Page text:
Ebby T. from Dallas, TX speaking at the San Jose conference - March 4th 1961 This week, Tony, Chris, Chance, Sam, Nicole, Falisha, Cristie, Joel They made their Sustaining Partner Donations. For more information, tap This episode is sponsored by McQ, Helen, Brian, Teresa, Audrey They used the donation button found on our website at Visit our websiteinfo_outline The Doctor's Opinion - Recovered 1357
"The Doctor's Opinion" chapter in the Big Book of Alcoholics Anonymous is a pivotal section that plays a foundational role in the recovery process for individuals struggling with drug and alcohol addiction. Written by Dr. William D. Silkworth, a renowned physician who specialized in the treatment of alcoholism in the early 20th century, this chapter offers a medical perspective on the nature of alcoholism and addiction. Dr. Silkworth describes alcoholism as an illness that is progressive, chronic, and potentially fatal, emphasizing the physical, mental, and spiritual aspects of the disease....info_outline Aaron S. - Recovered 1358
Description: Aaron S. from San Francisco, CA speaking at the Pine Lake speakers meeting in Issaquah, WA - January 13th 2018info_outline
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Tonight, we are going to talk about women in recovery.
We have women in the studio who are familiar with AA, NA, and Al-Anon as well.
For those who are new, AA and NA are for people who have a desire to quit, and Al-Anon are for people who have been affected by someone else’s using.
But tonight, we want to explore the unique challenges for women in recovery,
whether you are an alcoholic or if you love one.
We hope to discuss the barriers to recovery.
We also plan to discuss the difference between the programs,
and we will probably discuss some similarities.
Hopefully, there will be surprises.
Ok Chrissy, let’s start with you. Let’s start with you just before you came into the fellowship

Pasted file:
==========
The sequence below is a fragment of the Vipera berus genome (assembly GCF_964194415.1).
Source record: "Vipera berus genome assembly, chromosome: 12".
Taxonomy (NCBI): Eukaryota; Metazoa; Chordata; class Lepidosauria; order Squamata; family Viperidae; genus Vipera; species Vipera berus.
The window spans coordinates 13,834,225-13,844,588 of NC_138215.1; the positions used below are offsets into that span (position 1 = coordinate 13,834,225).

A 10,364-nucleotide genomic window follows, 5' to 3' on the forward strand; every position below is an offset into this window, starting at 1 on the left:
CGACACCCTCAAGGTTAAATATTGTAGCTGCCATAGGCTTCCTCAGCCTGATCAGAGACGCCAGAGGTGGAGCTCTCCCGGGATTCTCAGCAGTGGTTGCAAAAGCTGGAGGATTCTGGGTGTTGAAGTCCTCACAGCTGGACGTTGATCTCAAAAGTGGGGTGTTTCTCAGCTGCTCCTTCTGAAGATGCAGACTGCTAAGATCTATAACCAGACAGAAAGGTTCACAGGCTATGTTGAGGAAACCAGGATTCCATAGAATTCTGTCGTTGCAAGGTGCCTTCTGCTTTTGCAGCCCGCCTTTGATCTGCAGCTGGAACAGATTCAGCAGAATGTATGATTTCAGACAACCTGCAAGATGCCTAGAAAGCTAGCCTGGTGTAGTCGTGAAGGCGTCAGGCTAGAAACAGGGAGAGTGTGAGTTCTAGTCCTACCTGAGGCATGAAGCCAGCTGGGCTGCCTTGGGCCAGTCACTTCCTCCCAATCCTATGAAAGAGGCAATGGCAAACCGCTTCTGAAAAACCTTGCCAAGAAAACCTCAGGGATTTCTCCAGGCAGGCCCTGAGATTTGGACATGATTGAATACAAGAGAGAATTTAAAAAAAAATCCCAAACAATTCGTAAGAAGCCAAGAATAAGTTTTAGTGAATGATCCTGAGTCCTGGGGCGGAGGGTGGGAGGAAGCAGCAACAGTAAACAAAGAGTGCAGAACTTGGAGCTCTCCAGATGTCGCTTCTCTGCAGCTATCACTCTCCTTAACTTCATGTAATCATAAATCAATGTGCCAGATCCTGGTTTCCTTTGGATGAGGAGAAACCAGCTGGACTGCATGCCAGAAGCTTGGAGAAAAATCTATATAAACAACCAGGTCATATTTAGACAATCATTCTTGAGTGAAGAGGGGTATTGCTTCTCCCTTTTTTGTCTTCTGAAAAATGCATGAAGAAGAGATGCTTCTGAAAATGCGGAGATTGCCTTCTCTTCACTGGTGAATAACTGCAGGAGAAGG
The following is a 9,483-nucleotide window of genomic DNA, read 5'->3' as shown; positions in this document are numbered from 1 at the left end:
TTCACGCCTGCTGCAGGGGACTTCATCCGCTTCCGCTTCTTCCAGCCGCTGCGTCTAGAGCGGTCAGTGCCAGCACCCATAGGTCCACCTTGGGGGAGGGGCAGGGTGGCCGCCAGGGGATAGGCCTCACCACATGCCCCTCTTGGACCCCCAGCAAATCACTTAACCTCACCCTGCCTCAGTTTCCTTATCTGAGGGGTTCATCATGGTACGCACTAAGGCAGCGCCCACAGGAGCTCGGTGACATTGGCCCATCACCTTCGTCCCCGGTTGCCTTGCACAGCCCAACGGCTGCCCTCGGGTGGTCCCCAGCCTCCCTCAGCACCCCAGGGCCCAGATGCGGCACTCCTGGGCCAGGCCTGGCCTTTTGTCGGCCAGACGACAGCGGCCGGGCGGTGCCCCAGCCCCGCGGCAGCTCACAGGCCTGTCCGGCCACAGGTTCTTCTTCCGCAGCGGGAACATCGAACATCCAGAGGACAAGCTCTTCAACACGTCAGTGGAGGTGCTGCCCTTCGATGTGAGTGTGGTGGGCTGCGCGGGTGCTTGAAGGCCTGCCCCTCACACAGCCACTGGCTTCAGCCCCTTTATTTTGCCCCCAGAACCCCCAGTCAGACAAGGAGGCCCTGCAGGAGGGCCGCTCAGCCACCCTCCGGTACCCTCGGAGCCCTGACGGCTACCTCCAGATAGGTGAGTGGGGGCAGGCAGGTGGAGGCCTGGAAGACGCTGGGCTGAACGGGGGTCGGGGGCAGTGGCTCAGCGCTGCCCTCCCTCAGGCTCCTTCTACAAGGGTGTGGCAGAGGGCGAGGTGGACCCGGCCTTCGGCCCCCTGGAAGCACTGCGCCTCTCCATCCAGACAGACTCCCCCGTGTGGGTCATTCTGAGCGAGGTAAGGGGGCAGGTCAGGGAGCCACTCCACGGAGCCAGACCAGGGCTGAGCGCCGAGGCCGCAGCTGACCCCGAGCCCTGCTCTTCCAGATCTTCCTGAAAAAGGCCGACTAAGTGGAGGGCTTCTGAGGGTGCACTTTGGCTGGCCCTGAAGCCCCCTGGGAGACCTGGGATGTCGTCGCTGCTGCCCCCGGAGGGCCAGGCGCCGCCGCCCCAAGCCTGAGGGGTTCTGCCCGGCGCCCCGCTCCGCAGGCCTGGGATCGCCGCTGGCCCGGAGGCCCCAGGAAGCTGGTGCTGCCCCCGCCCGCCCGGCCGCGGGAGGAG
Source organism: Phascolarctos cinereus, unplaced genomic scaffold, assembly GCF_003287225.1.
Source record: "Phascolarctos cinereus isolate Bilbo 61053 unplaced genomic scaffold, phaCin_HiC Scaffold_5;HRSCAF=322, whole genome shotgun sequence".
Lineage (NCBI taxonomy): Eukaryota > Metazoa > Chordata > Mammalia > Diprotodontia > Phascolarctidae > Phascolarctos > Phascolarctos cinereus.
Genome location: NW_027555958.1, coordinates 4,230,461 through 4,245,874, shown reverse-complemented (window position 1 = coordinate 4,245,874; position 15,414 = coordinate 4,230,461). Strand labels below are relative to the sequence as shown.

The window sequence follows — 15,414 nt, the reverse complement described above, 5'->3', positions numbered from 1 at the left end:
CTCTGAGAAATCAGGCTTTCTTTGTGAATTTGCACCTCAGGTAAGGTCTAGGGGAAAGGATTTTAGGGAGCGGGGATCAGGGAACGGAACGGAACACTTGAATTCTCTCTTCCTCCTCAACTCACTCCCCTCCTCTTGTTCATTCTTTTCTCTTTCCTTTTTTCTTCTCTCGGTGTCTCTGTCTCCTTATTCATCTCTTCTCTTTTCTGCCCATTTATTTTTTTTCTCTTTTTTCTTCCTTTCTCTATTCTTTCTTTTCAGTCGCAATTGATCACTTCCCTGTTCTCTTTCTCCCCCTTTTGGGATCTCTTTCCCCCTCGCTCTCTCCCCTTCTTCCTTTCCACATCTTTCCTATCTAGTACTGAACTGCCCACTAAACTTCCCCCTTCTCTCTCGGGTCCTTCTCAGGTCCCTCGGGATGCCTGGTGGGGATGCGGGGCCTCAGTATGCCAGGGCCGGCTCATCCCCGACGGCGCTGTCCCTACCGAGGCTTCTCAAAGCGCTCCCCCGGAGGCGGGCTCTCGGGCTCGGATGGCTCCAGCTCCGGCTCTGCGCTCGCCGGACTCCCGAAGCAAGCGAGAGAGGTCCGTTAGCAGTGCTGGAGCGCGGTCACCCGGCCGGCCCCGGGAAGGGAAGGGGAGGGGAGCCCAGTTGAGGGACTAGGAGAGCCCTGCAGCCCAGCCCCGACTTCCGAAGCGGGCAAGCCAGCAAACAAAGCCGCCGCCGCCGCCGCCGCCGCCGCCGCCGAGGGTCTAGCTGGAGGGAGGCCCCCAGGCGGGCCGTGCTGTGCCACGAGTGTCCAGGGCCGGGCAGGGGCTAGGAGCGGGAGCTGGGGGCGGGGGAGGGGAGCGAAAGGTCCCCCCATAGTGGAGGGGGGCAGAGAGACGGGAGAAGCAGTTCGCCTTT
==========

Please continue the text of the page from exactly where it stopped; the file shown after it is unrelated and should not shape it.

Did you have any fears as a woman entering recovery?
Just before program, what were your relationships like with other women?
What about after program, has your attitude changed? How?
What was it like as a women in early recovery?
and is it different for you now?
What is it like to be at a meeting with all women?
What are some discussion topics that are easier to talk about with all women?
What are some discussion topics that are difficult with all women?
What is it like to be at a meeting where you are the only women?
What are some discussion topics that are easier to talk about with men?
What are some discussion topics that are difficult with all men?
What are your opinions of single gender meetings?
Why is Al Anon predominantly women?
Why is AA predominantly men?
What are the barriers to women coming into program?
What steps, prayers, slogans are challenging to women?
What kind of expectations do women feel (from society, from family, etc) and how do we use the 12 steps and the program to navigate those expectations?
How is recovery from alcoholism and addiction different for women?
How do women in Al-Anon and women in AA relate to each other? (There's a juicy topic!)
Are you mindful of how you dress to meetings (HOT TOPIC)?
What about giving out phone numbers?
What about sponsorship? Do you have a women sponsor and what about a women having a man sponsor or vice versa?
Bronte from Paris
Talk to the woman who is new to the program, what words of encouragement would you give?
What would you tell a woman who has never been to a meeting or is early in recovery.